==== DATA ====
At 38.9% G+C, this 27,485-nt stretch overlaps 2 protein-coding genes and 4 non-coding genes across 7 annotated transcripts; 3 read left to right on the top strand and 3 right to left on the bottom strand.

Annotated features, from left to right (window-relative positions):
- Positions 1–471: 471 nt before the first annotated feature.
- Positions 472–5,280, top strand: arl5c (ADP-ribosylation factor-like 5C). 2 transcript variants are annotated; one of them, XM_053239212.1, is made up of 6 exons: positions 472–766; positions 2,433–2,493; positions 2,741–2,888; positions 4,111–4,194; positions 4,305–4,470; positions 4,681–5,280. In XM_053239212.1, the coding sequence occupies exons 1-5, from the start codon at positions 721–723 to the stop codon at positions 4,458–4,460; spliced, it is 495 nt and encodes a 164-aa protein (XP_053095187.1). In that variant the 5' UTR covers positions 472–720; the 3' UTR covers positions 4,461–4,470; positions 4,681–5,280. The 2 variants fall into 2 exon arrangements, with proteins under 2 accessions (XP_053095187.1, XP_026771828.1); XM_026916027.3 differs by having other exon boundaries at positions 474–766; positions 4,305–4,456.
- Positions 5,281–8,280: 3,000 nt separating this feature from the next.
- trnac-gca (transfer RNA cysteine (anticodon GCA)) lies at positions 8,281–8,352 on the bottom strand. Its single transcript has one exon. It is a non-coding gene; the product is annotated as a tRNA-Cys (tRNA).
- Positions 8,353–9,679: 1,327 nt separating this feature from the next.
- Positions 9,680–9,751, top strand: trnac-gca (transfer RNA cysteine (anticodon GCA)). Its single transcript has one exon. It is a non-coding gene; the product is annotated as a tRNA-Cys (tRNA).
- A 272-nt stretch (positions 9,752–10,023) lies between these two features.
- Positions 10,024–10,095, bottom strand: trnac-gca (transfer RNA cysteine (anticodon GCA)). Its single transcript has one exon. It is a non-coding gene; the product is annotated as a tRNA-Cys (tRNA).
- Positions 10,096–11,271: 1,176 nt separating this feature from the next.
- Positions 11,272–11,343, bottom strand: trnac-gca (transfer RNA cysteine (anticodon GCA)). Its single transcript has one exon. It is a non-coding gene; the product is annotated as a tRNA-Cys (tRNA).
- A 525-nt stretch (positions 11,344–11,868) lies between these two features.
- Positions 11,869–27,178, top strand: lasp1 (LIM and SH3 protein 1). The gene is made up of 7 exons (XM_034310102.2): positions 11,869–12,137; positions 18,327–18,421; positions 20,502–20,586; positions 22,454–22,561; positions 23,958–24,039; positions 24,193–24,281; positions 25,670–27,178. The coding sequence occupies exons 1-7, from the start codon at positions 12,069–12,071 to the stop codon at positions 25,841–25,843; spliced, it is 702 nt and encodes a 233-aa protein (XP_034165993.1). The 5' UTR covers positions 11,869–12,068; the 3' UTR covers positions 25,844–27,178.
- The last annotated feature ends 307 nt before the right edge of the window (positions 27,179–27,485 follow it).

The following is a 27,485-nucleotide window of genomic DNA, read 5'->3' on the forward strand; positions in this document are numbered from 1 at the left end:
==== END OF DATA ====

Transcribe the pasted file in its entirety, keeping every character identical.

At 38.9% G+C, this 27,485-nt stretch overlaps 2 protein-coding genes and 4 non-coding genes across 7 annotated transcripts; 3 read left to right on the top strand and 3 right to left on the bottom strand.

Annotated features, from left to right (window-relative positions):
- Positions 1–471: 471 nt before the first annotated feature.
- Positions 472–5,280, top strand: arl5c (ADP-ribosylation factor-like 5C). 2 transcript variants are annotated; one of them, XM_053239212.1, is made up of 6 exons: positions 472–766; positions 2,433–2,493; positions 2,741–2,888; positions 4,111–4,194; positions 4,305–4,470; positions 4,681–5,280. In XM_053239212.1, the coding sequence occupies exons 1-5, from the start codon at positions 721–723 to the stop codon at positions 4,458–4,460; spliced, it is 495 nt and encodes a 164-aa protein (XP_053095187.1). In that variant the 5' UTR covers positions 472–720; the 3' UTR covers positions 4,461–4,470; positions 4,681–5,280. The 2 variants fall into 2 exon arrangements, with proteins under 2 accessions (XP_053095187.1, XP_026771828.1); XM_026916027.3 differs by having other exon boundaries at positions 474–766; positions 4,305–4,456.
- Positions 5,281–8,280: 3,000 nt separating this feature from the next.
- trnac-gca (transfer RNA cysteine (anticodon GCA)) lies at positions 8,281–8,352 on the bottom strand. Its single transcript has one exon. It is a non-coding gene; the product is annotated as a tRNA-Cys (tRNA).
- Positions 8,353–9,679: 1,327 nt separating this feature from the next.
- Positions 9,680–9,751, top strand: trnac-gca (transfer RNA cysteine (anticodon GCA)). Its single transcript has one exon. It is a non-coding gene; the product is annotated as a tRNA-Cys (tRNA).
- A 272-nt stretch (positions 9,752–10,023) lies between these two features.
- Positions 10,024–10,095, bottom strand: trnac-gca (transfer RNA cysteine (anticodon GCA)). Its single transcript has one exon. It is a non-coding gene; the product is annotated as a tRNA-Cys (tRNA).
- Positions 10,096–11,271: 1,176 nt separating this feature from the next.
- Positions 11,272–11,343, bottom strand: trnac-gca (transfer RNA cysteine (anticodon GCA)). Its single transcript has one exon. It is a non-coding gene; the product is annotated as a tRNA-Cys (tRNA).
- A 525-nt stretch (positions 11,344–11,868) lies between these two features.
- Positions 11,869–27,178, top strand: lasp1 (LIM and SH3 protein 1). The gene is made up of 7 exons (XM_034310102.2): positions 11,869–12,137; positions 18,327–18,421; positions 20,502–20,586; positions 22,454–22,561; positions 23,958–24,039; positions 24,193–24,281; positions 25,670–27,178. The coding sequence occupies exons 1-7, from the start codon at positions 12,069–12,071 to the stop codon at positions 25,841–25,843; spliced, it is 702 nt and encodes a 233-aa protein (XP_034165993.1). The 5' UTR covers positions 11,869–12,068; the 3' UTR covers positions 25,844–27,178.
- The last annotated feature ends 307 nt before the right edge of the window (positions 27,179–27,485 follow it).

The following is a 27,485-nucleotide window of genomic DNA, read 5'->3' on the forward strand; positions in this document are numbered from 1 at the left end: